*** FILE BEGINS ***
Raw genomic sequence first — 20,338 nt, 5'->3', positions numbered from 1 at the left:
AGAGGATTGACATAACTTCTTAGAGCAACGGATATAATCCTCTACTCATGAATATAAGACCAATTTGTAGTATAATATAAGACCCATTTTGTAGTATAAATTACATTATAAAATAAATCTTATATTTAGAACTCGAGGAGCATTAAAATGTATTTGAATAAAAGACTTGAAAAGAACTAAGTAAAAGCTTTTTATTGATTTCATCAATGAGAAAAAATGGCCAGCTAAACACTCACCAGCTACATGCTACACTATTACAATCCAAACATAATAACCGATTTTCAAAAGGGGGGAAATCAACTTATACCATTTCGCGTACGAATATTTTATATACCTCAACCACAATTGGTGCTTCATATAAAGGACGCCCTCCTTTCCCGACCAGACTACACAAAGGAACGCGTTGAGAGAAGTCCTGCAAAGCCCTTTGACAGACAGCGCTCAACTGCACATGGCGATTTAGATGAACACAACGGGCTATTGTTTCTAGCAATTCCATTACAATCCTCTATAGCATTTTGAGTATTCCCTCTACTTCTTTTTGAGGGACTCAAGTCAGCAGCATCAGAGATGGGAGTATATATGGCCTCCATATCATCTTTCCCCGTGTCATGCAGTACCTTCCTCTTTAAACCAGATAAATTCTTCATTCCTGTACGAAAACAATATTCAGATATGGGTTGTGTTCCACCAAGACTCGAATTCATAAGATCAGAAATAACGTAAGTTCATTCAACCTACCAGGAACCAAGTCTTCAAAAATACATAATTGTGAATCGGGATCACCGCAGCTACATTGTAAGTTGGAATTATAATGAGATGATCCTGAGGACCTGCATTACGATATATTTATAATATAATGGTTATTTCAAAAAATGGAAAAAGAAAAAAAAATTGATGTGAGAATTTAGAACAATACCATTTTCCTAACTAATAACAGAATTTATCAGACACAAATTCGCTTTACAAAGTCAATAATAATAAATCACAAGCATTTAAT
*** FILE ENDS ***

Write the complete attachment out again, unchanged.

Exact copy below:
Raw genomic sequence first — 20,338 nt, 5'->3', positions numbered from 1 at the left:
AGAGGATTGACATAACTTCTTAGAGCAACGGATATAATCCTCTACTCATGAATATAAGACCAATTTGTAGTATAATATAAGACCCATTTTGTAGTATAAATTACATTATAAAATAAATCTTATATTTAGAACTCGAGGAGCATTAAAATGTATTTGAATAAAAGACTTGAAAAGAACTAAGTAAAAGCTTTTTATTGATTTCATCAATGAGAAAAAATGGCCAGCTAAACACTCACCAGCTACATGCTACACTATTACAATCCAAACATAATAACCGATTTTCAAAAGGGGGGAAATCAACTTATACCATTTCGCGTACGAATATTTTATATACCTCAACCACAATTGGTGCTTCATATAAAGGACGCCCTCCTTTCCCGACCAGACTACACAAAGGAACGCGTTGAGAGAAGTCCTGCAAAGCCCTTTGACAGACAGCGCTCAACTGCACATGGCGATTTAGATGAACACAACGGGCTATTGTTTCTAGCAATTCCATTACAATCCTCTATAGCATTTTGAGTATTCCCTCTACTTCTTTTTGAGGGACTCAAGTCAGCAGCATCAGAGATGGGAGTATATATGGCCTCCATATCATCTTTCCCCGTGTCATGCAGTACCTTCCTCTTTAAACCAGATAAATTCTTCATTCCTGTACGAAAACAATATTCAGATATGGGTTGTGTTCCACCAAGACTCGAATTCATAAGATCAGAAATAACGTAAGTTCATTCAACCTACCAGGAACCAAGTCTTCAAAAATACATAATTGTGAATCGGGATCACCGCAGCTACATTGTAAGTTGGAATTATAATGAGATGATCCTGAGGACCTGCATTACGATATATTTATAATATAATGGTTATTTCAAAAAATGGAAAAAGAAAAAAAAATTGATGTGAGAATTTAGAACAATACCATTTTCCTAACTAATAACAGAATTTATCAGACACAAATTCGCTTTACAAAGTCAATAATAATAAATCACAAGCATTTAAT